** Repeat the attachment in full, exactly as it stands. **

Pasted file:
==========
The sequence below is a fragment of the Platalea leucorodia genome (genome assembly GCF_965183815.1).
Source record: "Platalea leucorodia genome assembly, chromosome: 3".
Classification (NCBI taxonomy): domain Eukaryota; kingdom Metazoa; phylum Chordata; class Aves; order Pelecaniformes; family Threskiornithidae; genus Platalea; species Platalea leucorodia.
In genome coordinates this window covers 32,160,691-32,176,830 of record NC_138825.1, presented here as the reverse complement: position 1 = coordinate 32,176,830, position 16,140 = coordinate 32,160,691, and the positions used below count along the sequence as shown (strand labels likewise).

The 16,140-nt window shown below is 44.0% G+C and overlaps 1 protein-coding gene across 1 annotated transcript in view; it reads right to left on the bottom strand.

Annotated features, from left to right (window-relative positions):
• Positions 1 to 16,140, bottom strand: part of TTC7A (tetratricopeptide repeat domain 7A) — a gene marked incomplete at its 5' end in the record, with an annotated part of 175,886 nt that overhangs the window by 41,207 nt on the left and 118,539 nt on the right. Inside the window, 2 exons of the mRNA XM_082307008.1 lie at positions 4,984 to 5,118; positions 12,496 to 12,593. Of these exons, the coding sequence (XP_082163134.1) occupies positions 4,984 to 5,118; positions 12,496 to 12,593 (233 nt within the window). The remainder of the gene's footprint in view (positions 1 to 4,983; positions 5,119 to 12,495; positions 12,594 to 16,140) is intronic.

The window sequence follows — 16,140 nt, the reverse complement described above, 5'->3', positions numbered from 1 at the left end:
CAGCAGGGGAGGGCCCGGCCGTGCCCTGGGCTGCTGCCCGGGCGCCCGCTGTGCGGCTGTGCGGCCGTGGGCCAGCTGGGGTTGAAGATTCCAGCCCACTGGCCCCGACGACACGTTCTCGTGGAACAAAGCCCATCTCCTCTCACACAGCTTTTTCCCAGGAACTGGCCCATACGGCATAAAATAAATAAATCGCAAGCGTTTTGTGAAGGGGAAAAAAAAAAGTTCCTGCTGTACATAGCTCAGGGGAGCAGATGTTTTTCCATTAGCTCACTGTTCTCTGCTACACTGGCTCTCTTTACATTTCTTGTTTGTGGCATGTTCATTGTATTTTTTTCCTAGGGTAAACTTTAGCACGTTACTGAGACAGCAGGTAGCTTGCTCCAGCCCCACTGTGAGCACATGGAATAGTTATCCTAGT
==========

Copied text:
The sequence below is a fragment of the Platalea leucorodia genome (genome assembly GCF_965183815.1).
Source record: "Platalea leucorodia genome assembly, chromosome: 3".
Classification (NCBI taxonomy): domain Eukaryota; kingdom Metazoa; phylum Chordata; class Aves; order Pelecaniformes; family Threskiornithidae; genus Platalea; species Platalea leucorodia.
In genome coordinates this window covers 32,160,691-32,176,830 of record NC_138825.1, presented here as the reverse complement: position 1 = coordinate 32,176,830, position 16,140 = coordinate 32,160,691, and the positions used below count along the sequence as shown (strand labels likewise).

The 16,140-nt window shown below is 44.0% G+C and overlaps 1 protein-coding gene across 1 annotated transcript in view; it reads right to left on the bottom strand.

Annotated features, from left to right (window-relative positions):
• Positions 1 to 16,140, bottom strand: part of TTC7A (tetratricopeptide repeat domain 7A) — a gene marked incomplete at its 5' end in the record, with an annotated part of 175,886 nt that overhangs the window by 41,207 nt on the left and 118,539 nt on the right. Inside the window, 2 exons of the mRNA XM_082307008.1 lie at positions 4,984 to 5,118; positions 12,496 to 12,593. Of these exons, the coding sequence (XP_082163134.1) occupies positions 4,984 to 5,118; positions 12,496 to 12,593 (233 nt within the window). The remainder of the gene's footprint in view (positions 1 to 4,983; positions 5,119 to 12,495; positions 12,594 to 16,140) is intronic.

The window sequence follows — 16,140 nt, the reverse complement described above, 5'->3', positions numbered from 1 at the left end:
CAGCAGGGGAGGGCCCGGCCGTGCCCTGGGCTGCTGCCCGGGCGCCCGCTGTGCGGCTGTGCGGCCGTGGGCCAGCTGGGGTTGAAGATTCCAGCCCACTGGCCCCGACGACACGTTCTCGTGGAACAAAGCCCATCTCCTCTCACACAGCTTTTTCCCAGGAACTGGCCCATACGGCATAAAATAAATAAATCGCAAGCGTTTTGTGAAGGGGAAAAAAAAAAGTTCCTGCTGTACATAGCTCAGGGGAGCAGATGTTTTTCCATTAGCTCACTGTTCTCTGCTACACTGGCTCTCTTTACATTTCTTGTTTGTGGCATGTTCATTGTATTTTTTTCCTAGGGTAAACTTTAGCACGTTACTGAGACAGCAGGTAGCTTGCTCCAGCCCCACTGTGAGCACATGGAATAGTTATCCTAGT